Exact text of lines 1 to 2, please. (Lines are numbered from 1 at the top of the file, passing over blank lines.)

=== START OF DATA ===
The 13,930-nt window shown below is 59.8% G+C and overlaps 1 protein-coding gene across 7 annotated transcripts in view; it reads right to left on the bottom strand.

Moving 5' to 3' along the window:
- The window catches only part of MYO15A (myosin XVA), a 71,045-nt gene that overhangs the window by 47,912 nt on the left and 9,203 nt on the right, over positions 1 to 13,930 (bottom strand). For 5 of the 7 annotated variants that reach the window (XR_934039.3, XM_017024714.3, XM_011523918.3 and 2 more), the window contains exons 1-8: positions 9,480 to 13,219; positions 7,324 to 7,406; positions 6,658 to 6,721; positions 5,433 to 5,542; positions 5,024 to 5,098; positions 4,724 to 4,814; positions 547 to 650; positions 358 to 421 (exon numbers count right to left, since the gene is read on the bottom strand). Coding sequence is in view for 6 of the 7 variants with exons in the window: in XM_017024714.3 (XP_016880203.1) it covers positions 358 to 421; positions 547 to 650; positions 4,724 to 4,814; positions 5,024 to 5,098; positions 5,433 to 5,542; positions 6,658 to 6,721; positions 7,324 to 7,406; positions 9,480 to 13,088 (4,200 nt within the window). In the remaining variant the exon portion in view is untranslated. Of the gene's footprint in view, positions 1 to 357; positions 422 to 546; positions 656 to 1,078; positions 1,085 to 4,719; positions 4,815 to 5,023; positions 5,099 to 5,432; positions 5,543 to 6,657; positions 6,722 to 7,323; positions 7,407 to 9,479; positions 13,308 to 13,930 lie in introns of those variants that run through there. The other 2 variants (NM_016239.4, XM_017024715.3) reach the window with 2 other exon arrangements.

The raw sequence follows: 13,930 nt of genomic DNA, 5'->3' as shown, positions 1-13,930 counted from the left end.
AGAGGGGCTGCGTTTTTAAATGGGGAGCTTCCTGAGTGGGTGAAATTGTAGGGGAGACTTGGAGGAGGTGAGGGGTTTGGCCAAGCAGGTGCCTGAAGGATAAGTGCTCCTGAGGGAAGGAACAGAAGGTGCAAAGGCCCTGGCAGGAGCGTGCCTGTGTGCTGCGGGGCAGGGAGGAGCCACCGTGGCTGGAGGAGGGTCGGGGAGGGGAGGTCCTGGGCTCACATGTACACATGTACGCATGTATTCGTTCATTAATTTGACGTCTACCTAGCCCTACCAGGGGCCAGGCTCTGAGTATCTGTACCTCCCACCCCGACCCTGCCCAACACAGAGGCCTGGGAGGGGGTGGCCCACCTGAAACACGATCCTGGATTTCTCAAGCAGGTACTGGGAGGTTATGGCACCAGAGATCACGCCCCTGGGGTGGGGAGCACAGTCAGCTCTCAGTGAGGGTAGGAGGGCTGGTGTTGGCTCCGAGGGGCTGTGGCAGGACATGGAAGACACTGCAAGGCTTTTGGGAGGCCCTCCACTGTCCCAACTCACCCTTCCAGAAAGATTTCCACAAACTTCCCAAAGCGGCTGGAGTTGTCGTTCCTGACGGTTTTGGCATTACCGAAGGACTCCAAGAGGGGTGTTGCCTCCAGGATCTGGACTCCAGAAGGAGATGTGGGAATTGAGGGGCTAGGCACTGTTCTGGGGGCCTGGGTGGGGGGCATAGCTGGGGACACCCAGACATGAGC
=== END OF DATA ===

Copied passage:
The 13,930-nt window shown below is 59.8% G+C and overlaps 1 protein-coding gene across 7 annotated transcripts in view; it reads right to left on the bottom strand.

Moving 5' to 3' along the window: